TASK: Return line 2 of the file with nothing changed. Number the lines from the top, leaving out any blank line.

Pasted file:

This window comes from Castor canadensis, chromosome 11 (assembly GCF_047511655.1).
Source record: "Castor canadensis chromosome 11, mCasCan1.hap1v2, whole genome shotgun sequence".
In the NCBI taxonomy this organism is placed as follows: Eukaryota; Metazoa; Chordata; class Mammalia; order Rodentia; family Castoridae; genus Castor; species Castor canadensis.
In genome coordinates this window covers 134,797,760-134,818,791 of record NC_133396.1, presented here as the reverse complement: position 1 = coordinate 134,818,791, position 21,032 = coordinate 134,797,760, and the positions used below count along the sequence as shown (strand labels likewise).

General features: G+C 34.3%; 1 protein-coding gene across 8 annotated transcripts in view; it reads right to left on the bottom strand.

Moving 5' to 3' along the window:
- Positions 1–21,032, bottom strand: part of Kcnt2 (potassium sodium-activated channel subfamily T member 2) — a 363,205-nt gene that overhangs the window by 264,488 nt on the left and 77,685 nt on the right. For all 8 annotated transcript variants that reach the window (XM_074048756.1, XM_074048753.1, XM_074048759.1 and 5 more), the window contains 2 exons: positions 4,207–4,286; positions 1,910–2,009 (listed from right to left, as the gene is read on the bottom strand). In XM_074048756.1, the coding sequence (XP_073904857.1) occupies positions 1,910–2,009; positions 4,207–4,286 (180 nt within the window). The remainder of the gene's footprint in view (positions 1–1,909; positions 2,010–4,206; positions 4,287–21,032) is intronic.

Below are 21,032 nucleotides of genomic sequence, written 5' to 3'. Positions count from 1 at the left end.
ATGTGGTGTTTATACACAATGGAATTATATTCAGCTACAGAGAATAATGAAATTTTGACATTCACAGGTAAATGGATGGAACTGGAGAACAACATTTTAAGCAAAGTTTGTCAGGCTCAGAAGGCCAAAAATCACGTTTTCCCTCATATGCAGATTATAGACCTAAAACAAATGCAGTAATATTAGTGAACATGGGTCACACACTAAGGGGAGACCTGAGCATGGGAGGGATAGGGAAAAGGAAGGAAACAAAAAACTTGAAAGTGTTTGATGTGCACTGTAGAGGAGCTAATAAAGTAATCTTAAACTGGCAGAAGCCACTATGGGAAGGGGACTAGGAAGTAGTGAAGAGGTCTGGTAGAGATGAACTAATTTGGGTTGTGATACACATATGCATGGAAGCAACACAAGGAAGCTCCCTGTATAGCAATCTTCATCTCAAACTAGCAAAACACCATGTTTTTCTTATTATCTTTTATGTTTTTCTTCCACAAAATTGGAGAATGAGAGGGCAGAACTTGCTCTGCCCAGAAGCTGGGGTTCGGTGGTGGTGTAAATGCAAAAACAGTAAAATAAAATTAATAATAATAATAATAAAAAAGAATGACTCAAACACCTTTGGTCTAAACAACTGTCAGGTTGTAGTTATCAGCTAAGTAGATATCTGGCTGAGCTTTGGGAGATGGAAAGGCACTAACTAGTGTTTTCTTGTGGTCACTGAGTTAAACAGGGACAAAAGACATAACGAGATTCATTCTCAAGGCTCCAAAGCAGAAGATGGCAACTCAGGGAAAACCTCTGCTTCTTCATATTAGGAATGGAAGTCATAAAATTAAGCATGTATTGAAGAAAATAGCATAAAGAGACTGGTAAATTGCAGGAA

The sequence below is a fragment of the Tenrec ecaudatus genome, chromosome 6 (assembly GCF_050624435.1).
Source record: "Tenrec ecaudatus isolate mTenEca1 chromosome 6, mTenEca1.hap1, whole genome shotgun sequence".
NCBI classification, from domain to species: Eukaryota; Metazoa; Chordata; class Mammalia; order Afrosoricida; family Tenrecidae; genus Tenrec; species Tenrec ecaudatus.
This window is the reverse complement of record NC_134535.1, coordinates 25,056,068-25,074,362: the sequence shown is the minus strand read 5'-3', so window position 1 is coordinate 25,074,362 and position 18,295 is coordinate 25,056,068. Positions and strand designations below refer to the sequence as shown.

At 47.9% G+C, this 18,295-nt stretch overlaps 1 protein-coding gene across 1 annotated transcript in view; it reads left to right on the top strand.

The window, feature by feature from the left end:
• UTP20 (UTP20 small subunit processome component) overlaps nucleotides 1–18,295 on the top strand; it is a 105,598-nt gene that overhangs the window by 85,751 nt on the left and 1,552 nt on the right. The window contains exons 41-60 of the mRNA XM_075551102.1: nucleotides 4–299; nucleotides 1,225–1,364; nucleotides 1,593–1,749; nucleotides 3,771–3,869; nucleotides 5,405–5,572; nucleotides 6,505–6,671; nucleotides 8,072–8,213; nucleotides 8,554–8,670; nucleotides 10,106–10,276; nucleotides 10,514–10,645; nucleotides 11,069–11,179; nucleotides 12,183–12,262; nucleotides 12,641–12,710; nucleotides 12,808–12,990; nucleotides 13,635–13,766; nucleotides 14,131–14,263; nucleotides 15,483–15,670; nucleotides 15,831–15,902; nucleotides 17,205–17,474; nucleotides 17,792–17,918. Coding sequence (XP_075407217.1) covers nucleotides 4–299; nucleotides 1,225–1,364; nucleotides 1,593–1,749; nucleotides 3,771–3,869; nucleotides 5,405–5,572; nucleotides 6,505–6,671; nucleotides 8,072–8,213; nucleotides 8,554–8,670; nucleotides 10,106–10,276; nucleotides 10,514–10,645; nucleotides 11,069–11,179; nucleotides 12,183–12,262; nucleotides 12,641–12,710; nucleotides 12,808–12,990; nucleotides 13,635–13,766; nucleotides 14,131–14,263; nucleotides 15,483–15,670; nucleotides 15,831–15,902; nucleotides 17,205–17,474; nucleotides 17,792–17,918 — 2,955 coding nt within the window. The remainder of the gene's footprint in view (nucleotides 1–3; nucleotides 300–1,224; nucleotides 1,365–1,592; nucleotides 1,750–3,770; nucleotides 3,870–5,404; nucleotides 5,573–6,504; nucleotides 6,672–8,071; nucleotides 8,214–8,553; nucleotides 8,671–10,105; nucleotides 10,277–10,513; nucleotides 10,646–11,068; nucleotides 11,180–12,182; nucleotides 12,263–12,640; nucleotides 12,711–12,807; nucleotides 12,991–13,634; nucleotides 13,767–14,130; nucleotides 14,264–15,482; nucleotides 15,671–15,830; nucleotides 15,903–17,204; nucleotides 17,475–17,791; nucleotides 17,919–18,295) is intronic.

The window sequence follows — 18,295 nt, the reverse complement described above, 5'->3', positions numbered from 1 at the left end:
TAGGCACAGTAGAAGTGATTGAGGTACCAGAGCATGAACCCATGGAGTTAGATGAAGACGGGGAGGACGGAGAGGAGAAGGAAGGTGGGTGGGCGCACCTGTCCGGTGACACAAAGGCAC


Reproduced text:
Source record: "Castor canadensis chromosome 11, mCasCan1.hap1v2, whole genome shotgun sequence".